The Central Bank should stop artificially maintaining the rupee at a certain level. Let the rupee have a free float. It is likely to appreciate (by as much as 10%) in a few months. A stronger rupee would mean cheaper imports. Unfortunately, it would also mean fewer earnings for exports. The export lobby has enjoyed the benefits of a weak rupee long enough. Perhaps it is time for some payback. Let Indian business find other dimensions of competitiveness.

The most vulnerable sections of society who are mostly in the unorganized sectors need some form of protection. Public/private partnerships that do away with opportunistic intermediaries seem to be the only way to reach out to these sections of the population.

• There is an urgent and crying need to improve agricultural productivity and ensure a fair price to the farmer through disintermediation. Our agricultural productivity is just about 50% of China’s. The architect of the country’s green revolution, Dr M S Swaminathan, has made several pragmatic recommendations. Since he is no longer in a position of authority, he has few listeners.

• A significant factor in the spiraling of prices in sectors like real estate, and the hoarding of commodities for speculative gain, can be attributed to the parallel economy that is estimated to be at least as large as the economy itself. 60 years of platitudes have failed to produce any results. The time for drastic action is now. Demonetization could be one solution. How about a new Indian rupee with effect from January 1 2009? If the initial valuation is kept at 50 existing rupees to 1 new Indian rupee, we would start with a strong currency, while reducing the physical quantity in circulation by a factor of 50. Bank accounts would be automatically converted. A certain amount of cash could also be allowed to be converted. Any unaccounted money could be brought into the mainstream, as a one-time measure, by levying a suitable tax (say 50%). This requires political courage but has the potential to do wonders for the economy.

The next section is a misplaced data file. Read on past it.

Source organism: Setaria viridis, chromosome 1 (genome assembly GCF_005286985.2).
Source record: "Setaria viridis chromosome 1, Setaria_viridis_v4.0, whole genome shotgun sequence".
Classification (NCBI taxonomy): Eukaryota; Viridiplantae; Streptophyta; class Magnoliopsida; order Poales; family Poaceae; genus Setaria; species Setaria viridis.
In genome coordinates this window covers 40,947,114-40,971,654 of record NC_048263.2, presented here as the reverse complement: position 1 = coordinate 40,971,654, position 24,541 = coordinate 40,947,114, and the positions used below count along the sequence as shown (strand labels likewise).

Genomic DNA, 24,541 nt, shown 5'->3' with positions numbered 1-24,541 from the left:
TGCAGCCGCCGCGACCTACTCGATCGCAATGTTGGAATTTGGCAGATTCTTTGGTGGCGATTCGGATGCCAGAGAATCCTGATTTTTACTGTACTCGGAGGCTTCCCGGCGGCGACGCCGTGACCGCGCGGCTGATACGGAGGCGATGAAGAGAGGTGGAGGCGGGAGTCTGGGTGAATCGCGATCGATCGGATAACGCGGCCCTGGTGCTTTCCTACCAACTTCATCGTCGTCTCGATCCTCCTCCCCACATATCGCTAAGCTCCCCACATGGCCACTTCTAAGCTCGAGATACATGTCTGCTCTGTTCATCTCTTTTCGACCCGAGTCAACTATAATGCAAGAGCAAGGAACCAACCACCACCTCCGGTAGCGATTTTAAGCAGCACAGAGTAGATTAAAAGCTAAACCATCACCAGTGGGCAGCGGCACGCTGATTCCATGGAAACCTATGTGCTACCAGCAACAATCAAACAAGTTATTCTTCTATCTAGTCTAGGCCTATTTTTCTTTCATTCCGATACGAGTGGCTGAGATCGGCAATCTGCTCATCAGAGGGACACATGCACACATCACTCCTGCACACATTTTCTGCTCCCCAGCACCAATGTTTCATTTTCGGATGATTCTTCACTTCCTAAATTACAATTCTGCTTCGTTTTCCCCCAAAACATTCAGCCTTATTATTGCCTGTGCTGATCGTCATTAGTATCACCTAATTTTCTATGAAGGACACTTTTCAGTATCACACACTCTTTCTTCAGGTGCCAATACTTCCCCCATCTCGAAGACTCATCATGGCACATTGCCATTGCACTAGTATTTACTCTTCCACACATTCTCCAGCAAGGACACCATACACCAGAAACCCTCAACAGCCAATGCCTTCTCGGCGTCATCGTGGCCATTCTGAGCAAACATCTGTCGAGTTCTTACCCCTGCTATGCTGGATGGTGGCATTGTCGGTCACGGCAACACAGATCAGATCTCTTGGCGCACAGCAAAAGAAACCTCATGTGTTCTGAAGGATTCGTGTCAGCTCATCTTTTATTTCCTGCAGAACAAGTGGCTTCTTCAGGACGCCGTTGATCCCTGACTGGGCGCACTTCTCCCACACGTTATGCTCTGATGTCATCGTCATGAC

Finally, though not related to rising prices, the civil nuclear
cooperation deal between the India and the US is as good as dead. The government dare not risk the prospect of having to face an early election by pushing the deal through. Postponing it by a year automatically means having to deal with a new US administration that may not be as enthusiastic as the present one to see the deal becoming operational.

Sources : British Broadcasting corporation, Harvard business publishing Ltd,

 

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1 Response to “India inflation rate rises to 11%…”


  1. 1 kevin abraham
    June 23, 2008 at 6:55 am

    well i guess that inflation is not a phenominon isolated to india alone . the whole world is facing this crisis and please do not belive the e-mails being sent about pakistan having a petroleum rate of 17 rs . their inflation is in the 20 % ranges.

    China has increased its petroleum product rates by 18 % way more than india . i guess we will have to bite our teeth and get through this tough period i guess the whole world is going through . a similar trough was experienced in the 1970 ,, lets hope that the human spirit triumphas this time around too 🙂